Explanations For Railroad Commission Resign to Run Provision Don’t Make Sense

Supporters of the “resign to run” provision targeting only Railroad Commissioners in SB 219 claim it’s somehow necessary because, otherwise, donors from the industry regulated by the RRC could fund a Commissioner’s campaign for other office (and presumably create the appearance or actuality of corruption).  Christy Hoppe of the DMN Trailblazers blog writes that “[l]awmakers wanted commissioners not to tap the interests they are regulating to pay for expensive campaigns for other office.”

If that is truly what animated this provision, it This justification is either fabricated or is a shockingly poorly drafted law, for the following reasons:*

  • The bill doesn’t have anything to do with a Commissioner running for re-election to the Commission. (If industry wanted to corrupt a commissioner, wouldn’t they be more interested in one staying put than one seeking other office?)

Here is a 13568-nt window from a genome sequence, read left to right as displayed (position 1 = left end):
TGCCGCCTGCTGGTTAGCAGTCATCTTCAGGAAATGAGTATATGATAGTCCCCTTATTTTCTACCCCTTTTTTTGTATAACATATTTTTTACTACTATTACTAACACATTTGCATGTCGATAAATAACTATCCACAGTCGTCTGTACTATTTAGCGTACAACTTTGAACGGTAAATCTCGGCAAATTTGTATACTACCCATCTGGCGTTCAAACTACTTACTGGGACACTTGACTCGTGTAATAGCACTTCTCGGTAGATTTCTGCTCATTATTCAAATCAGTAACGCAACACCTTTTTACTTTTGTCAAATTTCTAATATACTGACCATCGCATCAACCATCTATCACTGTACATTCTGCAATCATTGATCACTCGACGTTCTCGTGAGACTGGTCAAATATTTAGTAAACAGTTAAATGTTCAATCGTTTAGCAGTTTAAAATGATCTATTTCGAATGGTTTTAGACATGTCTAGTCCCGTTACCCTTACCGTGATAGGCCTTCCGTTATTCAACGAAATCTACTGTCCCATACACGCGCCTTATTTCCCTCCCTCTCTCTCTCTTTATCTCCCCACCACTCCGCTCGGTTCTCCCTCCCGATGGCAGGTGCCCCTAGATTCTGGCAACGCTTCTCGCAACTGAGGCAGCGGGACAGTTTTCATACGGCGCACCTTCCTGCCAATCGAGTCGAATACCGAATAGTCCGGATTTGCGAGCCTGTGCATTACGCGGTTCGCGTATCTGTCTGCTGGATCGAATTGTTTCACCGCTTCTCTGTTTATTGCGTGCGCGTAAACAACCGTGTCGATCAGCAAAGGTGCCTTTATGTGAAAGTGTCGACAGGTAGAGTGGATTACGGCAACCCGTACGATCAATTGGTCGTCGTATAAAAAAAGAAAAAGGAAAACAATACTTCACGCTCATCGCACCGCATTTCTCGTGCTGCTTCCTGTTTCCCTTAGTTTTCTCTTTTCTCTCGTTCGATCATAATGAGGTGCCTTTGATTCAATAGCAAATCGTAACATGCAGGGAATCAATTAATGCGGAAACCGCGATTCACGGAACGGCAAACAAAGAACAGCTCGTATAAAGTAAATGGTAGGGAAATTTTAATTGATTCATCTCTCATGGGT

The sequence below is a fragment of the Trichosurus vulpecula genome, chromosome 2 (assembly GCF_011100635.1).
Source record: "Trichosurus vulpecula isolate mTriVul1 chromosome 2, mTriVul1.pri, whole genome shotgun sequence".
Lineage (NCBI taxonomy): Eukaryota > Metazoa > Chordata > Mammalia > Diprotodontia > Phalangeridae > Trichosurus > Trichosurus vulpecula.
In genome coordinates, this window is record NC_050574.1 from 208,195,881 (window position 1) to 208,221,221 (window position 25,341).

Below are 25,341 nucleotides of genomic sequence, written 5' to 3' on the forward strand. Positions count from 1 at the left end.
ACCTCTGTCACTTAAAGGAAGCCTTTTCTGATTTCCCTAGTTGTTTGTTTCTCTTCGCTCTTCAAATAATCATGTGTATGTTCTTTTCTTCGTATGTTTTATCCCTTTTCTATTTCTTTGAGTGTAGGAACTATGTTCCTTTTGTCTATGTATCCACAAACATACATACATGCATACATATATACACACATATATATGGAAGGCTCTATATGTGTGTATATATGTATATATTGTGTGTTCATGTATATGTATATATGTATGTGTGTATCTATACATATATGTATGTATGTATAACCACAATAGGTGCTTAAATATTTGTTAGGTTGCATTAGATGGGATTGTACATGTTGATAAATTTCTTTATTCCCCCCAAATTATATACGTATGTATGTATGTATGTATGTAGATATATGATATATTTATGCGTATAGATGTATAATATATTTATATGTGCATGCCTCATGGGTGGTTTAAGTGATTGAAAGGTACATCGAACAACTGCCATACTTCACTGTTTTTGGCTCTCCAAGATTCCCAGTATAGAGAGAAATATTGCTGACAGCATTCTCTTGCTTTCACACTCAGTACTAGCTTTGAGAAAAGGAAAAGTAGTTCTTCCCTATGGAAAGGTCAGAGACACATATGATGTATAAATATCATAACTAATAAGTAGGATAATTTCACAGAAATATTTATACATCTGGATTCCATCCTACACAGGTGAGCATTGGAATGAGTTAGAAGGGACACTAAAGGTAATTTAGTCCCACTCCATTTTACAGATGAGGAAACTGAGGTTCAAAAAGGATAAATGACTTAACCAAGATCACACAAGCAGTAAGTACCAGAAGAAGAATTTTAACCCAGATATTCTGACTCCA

• There is no suggestion that committee chairmen in the House or Senate should be prohibited from accepting campaign funds from those affected by their committees (this presents the same  corruption threat, but is of course not addressed)

The generalized threat of corruption is present with respect to any person, running for any office, at any time. The answer is to require disclosure of campaign finances, which is already required in minute detail by the Election Code. People can see where a candidate’s funding comes from and make judgments accordingly. The reality is that the office of Railroad Commissioner is no different than any other political office, and this provision does not address any corruption threat because it was not drafted for that purpose. Instead, it singles out a particular office, and removes a potential choice from voters.

[*I shouldn’t allege “fabrication”; the law speaks for itself.]